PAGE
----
3 Cavaliers who need to step up for Cleveland in Game 5 against Boston Celtics

The time to make an impact is now as the Cleveland Cavaliers face elimination from the NBA Playoffs in Game 5 against the Boston Celtics.
Boston Celtics v Cleveland Cavaliers - Game Four
Boston Celtics v Cleveland Cavaliers - Game Four / Nick Cammett/GettyImages
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The Cleveland Cavaliers' bench production has been among the worst of any team in the NBA Playoffs this year.

As the Cavs enter Game 5 against the Boston Celtics with elimination overhead, time is running out for Cleveland to respond. In 11 postseason games this year, Cleveland's bench has only produced 19.4 points per game on 36.2 percent from the field. Throughout their seven-game series against the Orlando Magic, the Cavaliers could hardly find any help for Donovan Mitchell as the supporting cast always seemed one bad moment away from total collapse.

Against the Celtics, some Cavaliers have shown better signs of life. With Cavalier legend LeBron James courtside, the Cavs put up a fight in Game 4 without Donovan Mitchell or Jarrett Allen in the lineup.

While Evan Mobley's defense smothered the Magic's hopes multiple times, his offense lacked in the first round. Thankfully for Cleveland, his aggression and decision-making have improved steadily throughout the conference semifinals. He is still an imperfect prospect offensively, but his positive signs should provide the Cavs with hope. Cleveland's beloved point guard Darius Garland gave the home crowd a vintage performance in Game 4, scoring his first 30-point game of the playoffs.

Unfortunately, these two have been the only ones to improve steadily during the playoffs. Max Strus and Caris LeVert were impactful in Game 4 on offense, but their offensive presence has been inconsistent at best. Veteran forward Georges Niang was played out of the rotation by Orlando and has only seen reduced minutes against Boston.

After Game 4, Garland sounded off on the "ridiculous" free-throw disparity between Cleveland and Boston, with the Celtics attempting 17 more free throws than the Cavaliers. While trips to the charity stripe cannot decide a game too often, the Cavaliers have shot the fifth-least free throws of any team in the playoffs and the third-least of teams still in contention. The Cavs will need to push the issue in the paint in Game 5 to force the officials to blow their whistles, but they must enter the game with a killer mentality regardless of the calls.

If the Cleveland Cavaliers to overcome a 3-1 deficit in the postseason for the second time in the past 10 years, these three players must contribute and turn their year around before it's too late.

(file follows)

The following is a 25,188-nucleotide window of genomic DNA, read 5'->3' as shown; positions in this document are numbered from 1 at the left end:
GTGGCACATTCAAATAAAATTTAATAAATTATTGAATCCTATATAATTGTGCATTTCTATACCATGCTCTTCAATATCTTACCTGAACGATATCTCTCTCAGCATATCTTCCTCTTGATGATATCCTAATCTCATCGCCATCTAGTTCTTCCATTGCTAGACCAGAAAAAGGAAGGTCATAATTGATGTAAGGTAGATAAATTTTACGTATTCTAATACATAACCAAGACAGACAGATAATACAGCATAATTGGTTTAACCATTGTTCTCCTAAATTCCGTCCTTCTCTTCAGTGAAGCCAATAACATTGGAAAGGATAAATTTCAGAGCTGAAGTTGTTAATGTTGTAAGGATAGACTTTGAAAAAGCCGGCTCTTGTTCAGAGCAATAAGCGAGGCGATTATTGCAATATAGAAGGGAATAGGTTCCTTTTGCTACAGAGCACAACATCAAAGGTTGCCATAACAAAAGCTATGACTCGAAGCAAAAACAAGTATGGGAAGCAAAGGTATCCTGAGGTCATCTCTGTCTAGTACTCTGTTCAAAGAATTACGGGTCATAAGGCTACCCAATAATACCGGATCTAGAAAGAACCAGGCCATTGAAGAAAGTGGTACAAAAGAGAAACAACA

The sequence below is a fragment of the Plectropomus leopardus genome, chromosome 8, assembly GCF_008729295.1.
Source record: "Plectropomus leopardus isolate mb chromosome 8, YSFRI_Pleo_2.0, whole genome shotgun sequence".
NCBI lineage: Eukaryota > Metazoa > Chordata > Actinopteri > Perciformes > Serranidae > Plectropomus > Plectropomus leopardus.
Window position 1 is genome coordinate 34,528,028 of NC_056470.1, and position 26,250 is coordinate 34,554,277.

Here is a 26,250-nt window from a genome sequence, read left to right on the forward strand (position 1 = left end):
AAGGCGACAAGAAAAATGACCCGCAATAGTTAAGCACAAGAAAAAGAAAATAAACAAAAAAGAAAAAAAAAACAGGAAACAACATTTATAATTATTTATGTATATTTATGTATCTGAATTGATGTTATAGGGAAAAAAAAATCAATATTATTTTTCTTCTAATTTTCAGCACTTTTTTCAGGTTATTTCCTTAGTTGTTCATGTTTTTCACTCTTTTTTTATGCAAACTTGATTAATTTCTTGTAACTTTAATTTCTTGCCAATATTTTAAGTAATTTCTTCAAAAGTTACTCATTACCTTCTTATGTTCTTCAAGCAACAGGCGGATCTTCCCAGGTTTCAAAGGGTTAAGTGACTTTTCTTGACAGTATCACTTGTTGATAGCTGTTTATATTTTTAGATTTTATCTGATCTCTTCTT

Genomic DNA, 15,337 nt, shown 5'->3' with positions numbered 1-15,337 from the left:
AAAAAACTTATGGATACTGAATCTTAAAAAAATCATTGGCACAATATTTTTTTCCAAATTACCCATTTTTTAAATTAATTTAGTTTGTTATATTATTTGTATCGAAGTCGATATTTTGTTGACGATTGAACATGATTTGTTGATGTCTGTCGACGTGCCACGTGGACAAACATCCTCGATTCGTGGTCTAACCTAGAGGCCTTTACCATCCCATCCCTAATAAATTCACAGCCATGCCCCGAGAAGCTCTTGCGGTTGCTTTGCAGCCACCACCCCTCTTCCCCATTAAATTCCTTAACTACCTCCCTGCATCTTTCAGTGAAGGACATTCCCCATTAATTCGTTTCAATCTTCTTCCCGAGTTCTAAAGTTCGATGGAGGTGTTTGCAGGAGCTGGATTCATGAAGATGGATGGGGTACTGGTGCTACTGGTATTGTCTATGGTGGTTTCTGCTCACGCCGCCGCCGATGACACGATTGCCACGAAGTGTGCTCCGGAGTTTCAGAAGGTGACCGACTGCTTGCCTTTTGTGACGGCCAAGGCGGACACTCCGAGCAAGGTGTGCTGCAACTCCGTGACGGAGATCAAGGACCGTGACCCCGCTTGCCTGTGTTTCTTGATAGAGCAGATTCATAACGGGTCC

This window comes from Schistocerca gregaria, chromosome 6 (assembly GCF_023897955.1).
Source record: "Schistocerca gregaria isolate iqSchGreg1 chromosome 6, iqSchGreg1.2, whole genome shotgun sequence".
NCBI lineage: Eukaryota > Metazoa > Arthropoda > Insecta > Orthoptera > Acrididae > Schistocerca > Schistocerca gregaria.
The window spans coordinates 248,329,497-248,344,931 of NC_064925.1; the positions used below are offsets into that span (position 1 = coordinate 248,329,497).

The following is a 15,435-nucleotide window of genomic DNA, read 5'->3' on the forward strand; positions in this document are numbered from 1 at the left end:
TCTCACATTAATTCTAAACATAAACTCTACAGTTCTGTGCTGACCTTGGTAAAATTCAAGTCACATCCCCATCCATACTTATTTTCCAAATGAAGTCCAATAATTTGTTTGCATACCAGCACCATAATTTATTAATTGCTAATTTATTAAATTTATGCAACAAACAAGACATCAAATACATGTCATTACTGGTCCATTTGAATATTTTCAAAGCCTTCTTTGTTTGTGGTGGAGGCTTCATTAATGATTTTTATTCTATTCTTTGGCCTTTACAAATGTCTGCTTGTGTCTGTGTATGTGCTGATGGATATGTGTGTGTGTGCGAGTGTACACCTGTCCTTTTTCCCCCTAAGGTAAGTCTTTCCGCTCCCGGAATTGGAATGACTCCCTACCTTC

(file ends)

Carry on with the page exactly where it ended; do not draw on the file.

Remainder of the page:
The Curious Case of Isaac Okoro

After making tremendous growth as a shooter in the regular season, Isaac Okoro has reverted to old habits in the playoffs; however, his defense is just as good as ever. The Cavaliers drafted Okoro in 2020 for his defensive ability, assuming his offense could come along in time. While the Auburn prospect reached a career-high 39.1 percent from deep this season, he has dropped down to 23.5 percent in the postseason - the worst of his career at any point of the year.

Three-point scoring is not everything for Okoro, though, as his athletic drive to the rim can humiliate taller defenders when the young wing absorbs contact and still finishes with ease. Unfortunately, Isaac's attempts within five feet of the basket have only converted half the time. Against the Celtics, Okoro has played as the Cavs' starting power forward amid a lingering injury for Jarrett Allen, but the improved role and usage have yet to yield better results as Okoro's confidence with the ball looks entirely dissipated.

With restricted free agency coming this summer, Okoro's stock has likely dropped severely after rising throughout the regular season. He was Cleveland's most dependable bench defender and one of the most positionally versatile players overall. His offense was coming along, too, which bodes well for his free-agency prospects. Now, the Cavaliers will have to decide whether they are willing to pay Okoro or explore the sign-and-trade market for a more proven and reliable wing option.

In Game 5, Okoro has the chance to turn the tides and silence the noise. The Cavaliers have every reason to invest in Okoro after his regular season, and one postseason game can solidify his value. His defense has not gone anywhere, and the Cavs need one more dependable presence on offense. If Isaac Okoro can provide that, he will enter this summer with plenty of positive signs surrounding his future.